The Quarterly of the Texas State Historical Association, Volume 14, July 1910 - April, 1911 Page: 61
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Reminiscences of Henry Smith.
prescribed, requiring the Governor, as a special duty, so far as in
him lies, to protect and keep inviolate the constitution, or organic
law, which would indeed, have resulted from the very nature of his
office, but by expressing it in the official oath, or affirmation, shews
the importance which the framers of that instrument attached to
it by giving it a peculiar solemnity and force. Bound to the per-
formance of this duty by the oath I have taken, by the strongest
obligations of gratitude to the Texian people, and by the ties which
unite my every earthly interest, with the welfare and prosperity of
my country; and perfectly convinced that the publication of the
correspondence, and passage of the resolutions were not only a breach
of faith, but unwarranted and entirely unauthorized by the or-
ganic law, and in many respects repugnant to its provisions, and
subversive of the rights secured by it to other co-ordinate Depart-
ments. I deem it an imperitive duty to maintain the supremacy
of that secred instrument, and the immunities of the Depart-
ment intrusted to my care, by all means consistent with my own
lawful powers, with the rights of others, and with the genius of
Republican institutions. To this end I have caused this my solemn
Protest against the aforesaid proceedings to be recorded in the
Executive office, and now tender it to the Honorable the President
and representatives of the people of Texas in General Convention
assembled, with a request that by an act of their body they order it
to be enrolled and entered on the Journals of the General Council
It is alike due to the subject, to the Convention, to the Council,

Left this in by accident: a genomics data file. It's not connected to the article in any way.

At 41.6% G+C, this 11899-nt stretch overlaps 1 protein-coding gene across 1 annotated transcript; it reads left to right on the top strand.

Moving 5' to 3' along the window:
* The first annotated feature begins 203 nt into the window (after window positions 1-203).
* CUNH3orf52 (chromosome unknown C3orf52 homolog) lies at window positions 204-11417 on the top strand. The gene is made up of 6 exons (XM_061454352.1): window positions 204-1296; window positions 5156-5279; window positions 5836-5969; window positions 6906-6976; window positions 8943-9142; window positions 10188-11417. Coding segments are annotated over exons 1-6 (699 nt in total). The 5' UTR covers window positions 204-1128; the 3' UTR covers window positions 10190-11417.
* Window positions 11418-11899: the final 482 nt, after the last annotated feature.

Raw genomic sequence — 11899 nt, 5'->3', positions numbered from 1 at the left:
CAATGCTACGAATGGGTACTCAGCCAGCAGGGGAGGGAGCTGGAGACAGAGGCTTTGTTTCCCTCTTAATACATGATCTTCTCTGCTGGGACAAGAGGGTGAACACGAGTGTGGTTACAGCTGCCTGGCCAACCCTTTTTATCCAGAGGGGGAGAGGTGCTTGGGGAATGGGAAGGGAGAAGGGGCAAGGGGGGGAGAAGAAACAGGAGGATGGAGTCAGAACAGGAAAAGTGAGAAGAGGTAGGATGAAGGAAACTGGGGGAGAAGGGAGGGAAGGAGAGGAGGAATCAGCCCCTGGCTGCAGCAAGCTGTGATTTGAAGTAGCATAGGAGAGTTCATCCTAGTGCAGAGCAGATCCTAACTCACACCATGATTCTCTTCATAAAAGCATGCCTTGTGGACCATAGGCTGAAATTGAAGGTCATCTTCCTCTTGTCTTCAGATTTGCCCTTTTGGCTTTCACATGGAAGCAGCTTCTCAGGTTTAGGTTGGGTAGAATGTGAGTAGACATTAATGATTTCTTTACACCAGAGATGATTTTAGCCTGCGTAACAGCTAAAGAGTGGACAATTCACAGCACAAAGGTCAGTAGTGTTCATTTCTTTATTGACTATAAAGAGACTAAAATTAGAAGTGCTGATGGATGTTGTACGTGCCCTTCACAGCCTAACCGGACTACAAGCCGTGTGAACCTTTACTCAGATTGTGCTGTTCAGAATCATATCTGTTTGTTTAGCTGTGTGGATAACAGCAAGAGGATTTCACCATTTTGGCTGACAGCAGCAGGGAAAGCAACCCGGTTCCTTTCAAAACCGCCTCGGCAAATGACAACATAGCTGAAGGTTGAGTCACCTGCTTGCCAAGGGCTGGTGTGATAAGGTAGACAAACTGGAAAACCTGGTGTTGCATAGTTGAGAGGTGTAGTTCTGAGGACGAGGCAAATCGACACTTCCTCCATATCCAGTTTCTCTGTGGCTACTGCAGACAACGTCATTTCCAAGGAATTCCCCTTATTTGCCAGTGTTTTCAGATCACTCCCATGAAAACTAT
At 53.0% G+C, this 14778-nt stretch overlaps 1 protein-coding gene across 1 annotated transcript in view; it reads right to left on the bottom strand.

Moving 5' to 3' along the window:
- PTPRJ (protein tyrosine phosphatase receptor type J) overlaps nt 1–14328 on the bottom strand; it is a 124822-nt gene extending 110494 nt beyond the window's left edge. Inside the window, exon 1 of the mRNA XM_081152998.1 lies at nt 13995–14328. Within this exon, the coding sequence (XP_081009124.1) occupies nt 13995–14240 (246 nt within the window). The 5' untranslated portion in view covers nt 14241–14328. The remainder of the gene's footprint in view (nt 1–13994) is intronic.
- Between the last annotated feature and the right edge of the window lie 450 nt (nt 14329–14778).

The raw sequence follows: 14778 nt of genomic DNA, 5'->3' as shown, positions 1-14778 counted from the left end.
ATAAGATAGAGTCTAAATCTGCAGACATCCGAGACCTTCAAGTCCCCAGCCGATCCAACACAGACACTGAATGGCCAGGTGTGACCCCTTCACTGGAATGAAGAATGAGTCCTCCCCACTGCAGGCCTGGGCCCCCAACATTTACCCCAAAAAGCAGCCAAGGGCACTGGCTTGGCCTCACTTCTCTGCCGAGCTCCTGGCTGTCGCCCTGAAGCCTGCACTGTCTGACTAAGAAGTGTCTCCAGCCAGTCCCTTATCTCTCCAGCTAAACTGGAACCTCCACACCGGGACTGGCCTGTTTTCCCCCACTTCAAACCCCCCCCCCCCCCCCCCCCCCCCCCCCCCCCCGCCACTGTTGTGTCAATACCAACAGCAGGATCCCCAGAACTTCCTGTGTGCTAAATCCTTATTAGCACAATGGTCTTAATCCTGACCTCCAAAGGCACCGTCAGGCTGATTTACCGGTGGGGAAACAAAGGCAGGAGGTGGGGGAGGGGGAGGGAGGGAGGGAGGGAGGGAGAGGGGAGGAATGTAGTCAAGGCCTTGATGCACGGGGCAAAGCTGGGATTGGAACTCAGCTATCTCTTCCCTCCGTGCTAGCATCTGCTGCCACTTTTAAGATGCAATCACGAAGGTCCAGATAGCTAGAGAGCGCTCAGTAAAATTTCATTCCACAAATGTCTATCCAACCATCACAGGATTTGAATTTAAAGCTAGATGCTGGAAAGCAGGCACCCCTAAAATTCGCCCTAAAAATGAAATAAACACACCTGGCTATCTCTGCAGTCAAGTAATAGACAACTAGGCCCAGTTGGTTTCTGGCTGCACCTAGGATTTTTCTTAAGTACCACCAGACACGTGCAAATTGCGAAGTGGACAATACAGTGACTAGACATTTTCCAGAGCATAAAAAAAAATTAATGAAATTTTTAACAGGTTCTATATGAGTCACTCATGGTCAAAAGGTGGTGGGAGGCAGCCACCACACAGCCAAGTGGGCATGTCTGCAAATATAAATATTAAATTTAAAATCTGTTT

and to the people of Texas generally, that the views which I have
taken of the proceedings refered to, and which compell me to re-
gard them in the light in which I do, should be exhibited at length,
and with the freedom and firmness which are required by an occur-
rence so peculiar so dangerous and unprecedented.
Under the law creating a provisional Government for Texas,
the powers and functions of the several Departments of the Govt.
and their responsibilities for violation or neglect of duty are clearly
defined or result by necessary inference.
The Legislative power, subject to the qualified negative of the
Governor, is vested in the General Council composed of one mem-
ber from each Jurisdiction of Texas requiring two thirds of the
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Texas State Historical Association. The Quarterly of the Texas State Historical Association, Volume 14, July 1910 - April, 1911, periodical, 1911; Austin, Texas. (texashistory.unt.edu/ark:/67531/metapth101054/m1/69/: accessed April 27, 2017), University of North Texas Libraries, The Portal to Texas History, texashistory.unt.edu; crediting Texas State Historical Association.